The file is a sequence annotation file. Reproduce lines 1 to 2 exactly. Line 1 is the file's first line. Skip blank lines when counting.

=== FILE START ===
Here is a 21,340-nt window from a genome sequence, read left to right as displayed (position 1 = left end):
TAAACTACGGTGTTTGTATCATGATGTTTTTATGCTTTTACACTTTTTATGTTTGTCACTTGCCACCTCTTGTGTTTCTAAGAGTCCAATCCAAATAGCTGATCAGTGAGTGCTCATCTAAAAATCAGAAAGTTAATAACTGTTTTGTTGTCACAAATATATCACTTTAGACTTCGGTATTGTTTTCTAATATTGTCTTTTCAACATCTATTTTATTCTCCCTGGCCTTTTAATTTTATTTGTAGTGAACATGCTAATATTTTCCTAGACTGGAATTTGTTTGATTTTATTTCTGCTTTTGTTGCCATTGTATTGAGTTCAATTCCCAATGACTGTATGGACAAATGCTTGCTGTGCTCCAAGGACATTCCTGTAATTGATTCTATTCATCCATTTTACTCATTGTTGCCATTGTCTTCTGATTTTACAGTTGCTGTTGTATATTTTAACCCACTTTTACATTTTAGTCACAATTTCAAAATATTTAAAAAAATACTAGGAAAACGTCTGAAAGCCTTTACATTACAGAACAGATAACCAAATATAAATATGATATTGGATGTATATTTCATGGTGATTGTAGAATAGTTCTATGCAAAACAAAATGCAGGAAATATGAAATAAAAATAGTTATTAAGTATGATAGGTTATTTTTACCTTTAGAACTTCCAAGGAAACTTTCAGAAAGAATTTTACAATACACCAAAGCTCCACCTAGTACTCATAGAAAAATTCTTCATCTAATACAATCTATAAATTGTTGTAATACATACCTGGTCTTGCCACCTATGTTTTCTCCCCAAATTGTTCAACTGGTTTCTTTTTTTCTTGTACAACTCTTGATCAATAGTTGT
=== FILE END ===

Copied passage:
Here is a 21,340-nt window from a genome sequence, read left to right as displayed (position 1 = left end):
TAAACTACGGTGTTTGTATCATGATGTTTTTATGCTTTTACACTTTTTATGTTTGTCACTTGCCACCTCTTGTGTTTCTAAGAGTCCAATCCAAATAGCTGATCAGTGAGTGCTCATCTAAAAATCAGAAAGTTAATAACTGTTTTGTTGTCACAAATATATCACTTTAGACTTCGGTATTGTTTTCTAATATTGTCTTTTCAACATCTATTTTATTCTCCCTGGCCTTTTAATTTTATTTGTAGTGAACATGCTAATATTTTCCTAGACTGGAATTTGTTTGATTTTATTTCTGCTTTTGTTGCCATTGTATTGAGTTCAATTCCCAATGACTGTATGGACAAATGCTTGCTGTGCTCCAAGGACATTCCTGTAATTGATTCTATTCATCCATTTTACTCATTGTTGCCATTGTCTTCTGATTTTACAGTTGCTGTTGTATATTTTAACCCACTTTTACATTTTAGTCACAATTTCAAAATATTTAAAAAAATACTAGGAAAACGTCTGAAAGCCTTTACATTACAGAACAGATAACCAAATATAAATATGATATTGGATGTATATTTCATGGTGATTGTAGAATAGTTCTATGCAAAACAAAATGCAGGAAATATGAAATAAAAATAGTTATTAAGTATGATAGGTTATTTTTACCTTTAGAACTTCCAAGGAAACTTTCAGAAAGAATTTTACAATACACCAAAGCTCCACCTAGTACTCATAGAAAAATTCTTCATCTAATACAATCTATAAATTGTTGTAATACATACCTGGTCTTGCCACCTATGTTTTCTCCCCAAATTGTTCAACTGGTTTCTTTTTTTCTTGTACAACTCTTGATCAATAGTTGT